• Ultimate market timing model: Buy equities*
  • Trend Model signal: Bullish*
  • Trading model: Neutral*
* The performance chart and model readings have been delayed by a week out of respect to our paying subscribers.

Update schedule: I generally update model readings on my site on weekends and tweet mid-week observations at @humblestudent. Subscribers receive real-time alerts of trading model changes, and a hypothetical trading record of the those email alerts is shown here.


Will history repeat itself?
Looking to the week ahead, there is no doubt that the stock market is becoming more and more frothy. While I did alert readers to the potential for a melt-up in early December (see Buy signal confirmed: It's a global bull), the magnitude of the price surge has caught me even by surprise.
I remain bullish on an intermediate term basis. The SPX may be undergoing a melt-up in the manner of late 2017. It is unusual to see the index remain above its weekly BB for more than a week, which it did two weeks ago. The melt-up of late 2017 also saw similar episodes of upper weekly BB rides, punctuated by brief pauses marked by “good overbought” conditions on the weekly stochastic. The technical conditions appear similar today, and I am therefore giving the intermediate term bull case the benefit of the doubt.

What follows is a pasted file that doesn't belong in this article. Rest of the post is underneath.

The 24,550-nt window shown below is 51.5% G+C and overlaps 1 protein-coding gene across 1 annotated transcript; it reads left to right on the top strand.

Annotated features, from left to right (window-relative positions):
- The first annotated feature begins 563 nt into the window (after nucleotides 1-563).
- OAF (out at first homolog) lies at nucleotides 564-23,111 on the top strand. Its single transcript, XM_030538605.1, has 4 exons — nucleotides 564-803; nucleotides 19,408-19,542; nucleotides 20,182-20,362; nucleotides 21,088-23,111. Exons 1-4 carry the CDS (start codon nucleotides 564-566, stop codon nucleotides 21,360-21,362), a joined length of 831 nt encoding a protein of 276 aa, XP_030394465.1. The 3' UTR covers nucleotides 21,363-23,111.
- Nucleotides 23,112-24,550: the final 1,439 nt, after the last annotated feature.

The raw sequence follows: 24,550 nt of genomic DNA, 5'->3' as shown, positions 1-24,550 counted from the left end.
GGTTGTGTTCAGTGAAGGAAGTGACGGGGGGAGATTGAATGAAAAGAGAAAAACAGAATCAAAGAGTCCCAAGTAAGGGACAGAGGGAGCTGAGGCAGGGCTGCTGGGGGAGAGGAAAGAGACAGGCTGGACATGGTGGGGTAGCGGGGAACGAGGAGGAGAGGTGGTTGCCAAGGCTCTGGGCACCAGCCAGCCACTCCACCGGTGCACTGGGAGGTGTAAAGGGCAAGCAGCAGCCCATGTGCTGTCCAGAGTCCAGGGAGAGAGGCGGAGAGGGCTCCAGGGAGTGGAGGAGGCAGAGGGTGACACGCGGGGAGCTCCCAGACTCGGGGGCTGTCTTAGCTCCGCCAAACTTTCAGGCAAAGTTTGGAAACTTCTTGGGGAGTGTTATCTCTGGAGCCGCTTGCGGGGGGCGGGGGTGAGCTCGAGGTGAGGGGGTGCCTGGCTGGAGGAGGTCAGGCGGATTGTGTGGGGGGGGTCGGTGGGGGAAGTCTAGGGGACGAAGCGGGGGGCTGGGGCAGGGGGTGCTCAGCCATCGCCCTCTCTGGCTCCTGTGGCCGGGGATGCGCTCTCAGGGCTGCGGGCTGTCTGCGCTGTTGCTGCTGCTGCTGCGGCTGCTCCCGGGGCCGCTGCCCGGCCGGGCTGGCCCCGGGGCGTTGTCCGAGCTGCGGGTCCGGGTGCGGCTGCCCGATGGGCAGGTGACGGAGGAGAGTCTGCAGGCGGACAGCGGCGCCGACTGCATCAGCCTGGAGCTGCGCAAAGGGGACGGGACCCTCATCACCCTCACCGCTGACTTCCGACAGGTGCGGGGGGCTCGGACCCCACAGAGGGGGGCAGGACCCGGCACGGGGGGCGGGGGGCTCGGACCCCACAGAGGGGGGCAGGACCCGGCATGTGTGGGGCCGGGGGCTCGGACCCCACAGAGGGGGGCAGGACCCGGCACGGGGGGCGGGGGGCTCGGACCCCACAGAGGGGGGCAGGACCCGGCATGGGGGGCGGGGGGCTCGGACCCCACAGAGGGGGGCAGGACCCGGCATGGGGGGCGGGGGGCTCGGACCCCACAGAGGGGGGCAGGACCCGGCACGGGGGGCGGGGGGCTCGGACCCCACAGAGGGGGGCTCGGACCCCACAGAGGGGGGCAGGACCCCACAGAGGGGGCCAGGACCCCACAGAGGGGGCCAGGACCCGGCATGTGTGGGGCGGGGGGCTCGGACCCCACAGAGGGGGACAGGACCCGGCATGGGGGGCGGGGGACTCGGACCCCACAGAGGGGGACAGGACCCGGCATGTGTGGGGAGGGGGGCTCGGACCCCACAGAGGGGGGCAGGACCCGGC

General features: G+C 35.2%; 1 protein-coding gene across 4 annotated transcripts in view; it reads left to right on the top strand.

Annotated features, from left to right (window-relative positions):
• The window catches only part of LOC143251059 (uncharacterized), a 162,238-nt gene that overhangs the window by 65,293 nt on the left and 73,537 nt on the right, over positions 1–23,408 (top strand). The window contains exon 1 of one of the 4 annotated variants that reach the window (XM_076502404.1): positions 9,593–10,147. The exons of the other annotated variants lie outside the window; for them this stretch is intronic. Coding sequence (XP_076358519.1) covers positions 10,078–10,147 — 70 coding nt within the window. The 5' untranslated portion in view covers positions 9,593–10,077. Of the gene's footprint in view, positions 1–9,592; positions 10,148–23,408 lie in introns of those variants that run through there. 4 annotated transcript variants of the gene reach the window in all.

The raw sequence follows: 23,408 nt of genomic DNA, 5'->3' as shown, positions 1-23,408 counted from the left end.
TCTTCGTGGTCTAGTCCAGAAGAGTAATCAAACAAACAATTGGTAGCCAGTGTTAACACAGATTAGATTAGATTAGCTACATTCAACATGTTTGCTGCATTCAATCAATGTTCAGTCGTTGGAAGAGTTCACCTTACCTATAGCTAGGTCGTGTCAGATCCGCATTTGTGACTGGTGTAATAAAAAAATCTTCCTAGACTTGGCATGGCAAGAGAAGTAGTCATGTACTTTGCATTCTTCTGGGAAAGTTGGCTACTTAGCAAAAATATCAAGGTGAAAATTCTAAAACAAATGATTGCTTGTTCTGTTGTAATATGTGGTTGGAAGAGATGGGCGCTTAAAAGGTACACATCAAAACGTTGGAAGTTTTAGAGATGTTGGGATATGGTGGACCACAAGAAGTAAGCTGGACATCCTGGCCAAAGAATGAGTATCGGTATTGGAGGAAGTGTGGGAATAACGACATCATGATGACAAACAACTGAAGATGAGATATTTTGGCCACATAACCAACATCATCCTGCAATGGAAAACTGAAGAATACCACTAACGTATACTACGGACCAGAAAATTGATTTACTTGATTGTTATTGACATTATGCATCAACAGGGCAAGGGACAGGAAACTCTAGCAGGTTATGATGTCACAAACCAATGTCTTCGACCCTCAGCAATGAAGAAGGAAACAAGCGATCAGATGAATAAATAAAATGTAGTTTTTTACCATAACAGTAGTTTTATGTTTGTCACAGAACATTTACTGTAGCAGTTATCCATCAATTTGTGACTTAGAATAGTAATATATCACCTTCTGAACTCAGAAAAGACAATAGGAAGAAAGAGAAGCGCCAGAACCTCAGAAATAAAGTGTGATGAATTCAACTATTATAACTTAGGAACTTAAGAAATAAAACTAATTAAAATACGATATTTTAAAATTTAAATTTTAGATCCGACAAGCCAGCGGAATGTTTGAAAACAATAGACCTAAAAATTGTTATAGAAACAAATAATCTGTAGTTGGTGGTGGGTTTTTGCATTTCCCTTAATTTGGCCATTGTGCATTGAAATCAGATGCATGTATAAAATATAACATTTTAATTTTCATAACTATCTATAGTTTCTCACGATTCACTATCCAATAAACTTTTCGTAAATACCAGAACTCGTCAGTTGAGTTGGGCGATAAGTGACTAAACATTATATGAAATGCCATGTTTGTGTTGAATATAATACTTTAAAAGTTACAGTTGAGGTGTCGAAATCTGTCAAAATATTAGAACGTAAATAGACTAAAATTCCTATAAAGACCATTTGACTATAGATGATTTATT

The melt-up of 2017/18 ended in late January, 2018. Will history repeat itself? As a reminder, here is the latest cover from Barron's.


Today, market conditions are characterized by:
  • Excessively bullish sentiment: While crowded long sentiment readings are warnings of downside risk, they do not act well as timely trading indicators.